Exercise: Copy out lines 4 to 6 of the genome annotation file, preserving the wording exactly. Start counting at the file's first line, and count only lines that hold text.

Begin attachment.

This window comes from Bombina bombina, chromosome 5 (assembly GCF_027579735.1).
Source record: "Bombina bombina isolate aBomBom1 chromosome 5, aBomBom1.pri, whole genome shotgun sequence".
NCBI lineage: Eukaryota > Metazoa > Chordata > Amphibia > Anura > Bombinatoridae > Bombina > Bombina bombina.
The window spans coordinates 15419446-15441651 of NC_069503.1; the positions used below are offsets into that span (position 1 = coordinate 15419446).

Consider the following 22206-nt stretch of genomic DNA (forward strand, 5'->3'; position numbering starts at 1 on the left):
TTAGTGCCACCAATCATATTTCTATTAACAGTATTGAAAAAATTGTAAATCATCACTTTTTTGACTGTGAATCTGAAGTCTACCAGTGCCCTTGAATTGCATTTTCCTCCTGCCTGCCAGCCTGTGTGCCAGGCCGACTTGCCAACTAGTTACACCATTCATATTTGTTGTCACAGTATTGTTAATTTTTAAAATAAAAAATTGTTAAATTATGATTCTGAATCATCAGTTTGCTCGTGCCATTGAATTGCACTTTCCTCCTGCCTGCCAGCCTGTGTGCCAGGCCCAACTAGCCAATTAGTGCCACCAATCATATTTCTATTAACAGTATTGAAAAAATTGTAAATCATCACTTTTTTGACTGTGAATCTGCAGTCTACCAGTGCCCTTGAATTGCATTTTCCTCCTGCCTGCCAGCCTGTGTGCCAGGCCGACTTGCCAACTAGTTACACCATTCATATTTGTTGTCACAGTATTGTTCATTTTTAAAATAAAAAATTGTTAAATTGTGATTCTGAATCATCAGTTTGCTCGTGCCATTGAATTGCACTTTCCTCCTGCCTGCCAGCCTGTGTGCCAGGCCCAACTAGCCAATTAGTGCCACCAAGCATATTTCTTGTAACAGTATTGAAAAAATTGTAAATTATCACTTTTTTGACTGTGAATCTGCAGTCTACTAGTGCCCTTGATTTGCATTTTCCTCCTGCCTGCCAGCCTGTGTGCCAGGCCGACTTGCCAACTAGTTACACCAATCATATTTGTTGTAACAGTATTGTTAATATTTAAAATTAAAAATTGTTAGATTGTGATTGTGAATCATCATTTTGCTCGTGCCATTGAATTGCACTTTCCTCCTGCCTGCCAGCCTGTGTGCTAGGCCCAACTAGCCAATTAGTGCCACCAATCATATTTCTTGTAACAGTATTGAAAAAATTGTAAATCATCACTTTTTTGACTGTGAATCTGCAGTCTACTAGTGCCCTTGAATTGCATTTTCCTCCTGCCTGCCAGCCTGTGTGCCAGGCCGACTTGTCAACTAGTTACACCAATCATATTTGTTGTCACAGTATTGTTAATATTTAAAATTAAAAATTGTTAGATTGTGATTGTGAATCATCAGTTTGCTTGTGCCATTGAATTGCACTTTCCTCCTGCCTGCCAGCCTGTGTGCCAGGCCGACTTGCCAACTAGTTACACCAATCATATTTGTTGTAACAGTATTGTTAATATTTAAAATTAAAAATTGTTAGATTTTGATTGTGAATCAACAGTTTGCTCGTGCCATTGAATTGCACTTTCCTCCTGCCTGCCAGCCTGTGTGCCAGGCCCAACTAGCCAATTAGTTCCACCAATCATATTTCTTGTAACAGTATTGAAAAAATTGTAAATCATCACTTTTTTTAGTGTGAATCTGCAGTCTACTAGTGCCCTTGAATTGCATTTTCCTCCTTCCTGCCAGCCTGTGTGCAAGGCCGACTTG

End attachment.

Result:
The window spans coordinates 15419446-15441651 of NC_069503.1; the positions used below are offsets into that span (position 1 = coordinate 15419446).

Consider the following 22206-nt stretch of genomic DNA (forward strand, 5'->3'; position numbering starts at 1 on the left):
TTAGTGCCACCAATCATATTTCTATTAACAGTATTGAAAAAATTGTAAATCATCACTTTTTTGACTGTGAATCTGAAGTCTACCAGTGCCCTTGAATTGCATTTTCCTCCTGCCTGCCAGCCTGTGTGCCAGGCCGACTTGCCAACTAGTTACACCATTCATATTTGTTGTCACAGTATTGTTAATTTTTAAAATAAAAAATTGTTAAATTATGATTCTGAATCATCAGTTTGCTCGTGCCATTGAATTGCACTTTCCTCCTGCCTGCCAGCCTGTGTGCCAGGCCCAACTAGCCAATTAGTGCCACCAATCATATTTCTATTAACAGTATTGAAAAAATTGTAAATCATCACTTTTTTGACTGTGAATCTGCAGTCTACCAGTGCCCTTGAATTGCATTTTCCTCCTGCCTGCCAGCCTGTGTGCCAGGCCGACTTGCCAACTAGTTACACCATTCATATTTGTTGTCACAGTATTGTTCATTTTTAAAATAAAAAATTGTTAAATTGTGATTCTGAATCATCAGTTTGCTCGTGCCATTGAATTGCACTTTCCTCCTGCCTGCCAGCCTGTGTGCCAGGCCCAACTAGCCAATTAGTGCCACCAAGCATATTTCTTGTAACAGTATTGAAAAAATTGTAAATTATCACTTTTTTGACTGTGAATCTGCAGTCTACTAGTGCCCTTGATTTGCATTTTCCTCCTGCCTGCCAGCCTGTGTGCCAGGCCGACTTGCCAACTAGTTACACCAATCATATTTGTTGTAACAGTATTGTTAATATTTAAAATTAAAAATTGTTAGATTGTGATTGTGAATCATCATTTTGCTCGTGCCATTGAATTGCACTTTCCTCCTGCCTGCCAGCCTGTGTGCTAGGCCCAACTAGCCAATTAGTGCCACCAATCATATTTCTTGTAACAGTATTGAAAAAATTGTAAATCATCACTTTTTTGACTGTGAATCTGCAGTCTACTAGTGCCCTTGAATTGCATTTTCCTCCTGCCTGCCAGCCTGTGTGCCAGGCCGACTTGTCAACTAGTTACACCAATCATATTTGTTGTCACAGTATTGTTAATATTTAAAATTAAAAATTGTTAGATTGTGATTGTGAATCATCAGTTTGCTTGTGCCATTGAATTGCACTTTCCTCCTGCCTGCCAGCCTGTGTGCCAGGCCGACTTGCCAACTAGTTACACCAATCATATTTGTTGTAACAGTATTGTTAATATTTAAAATTAAAAATTGTTAGATTTTGATTGTGAATCAACAGTTTGCTCGTGCCATTGAATTGCACTTTCCTCCTGCCTGCCAGCCTGTGTGCCAGGCCCAACTAGCCAATTAGTTCCACCAATCATATTTCTTGTAACAGTATTGAAAAAATTGTAAATCATCACTTTTTTTAGTGTGAATCTGCAGTCTACTAGTGCCCTTGAATTGCATTTTCCTCCTTCCTGCCAGCCTGTGTGCAAGGCCGACTTG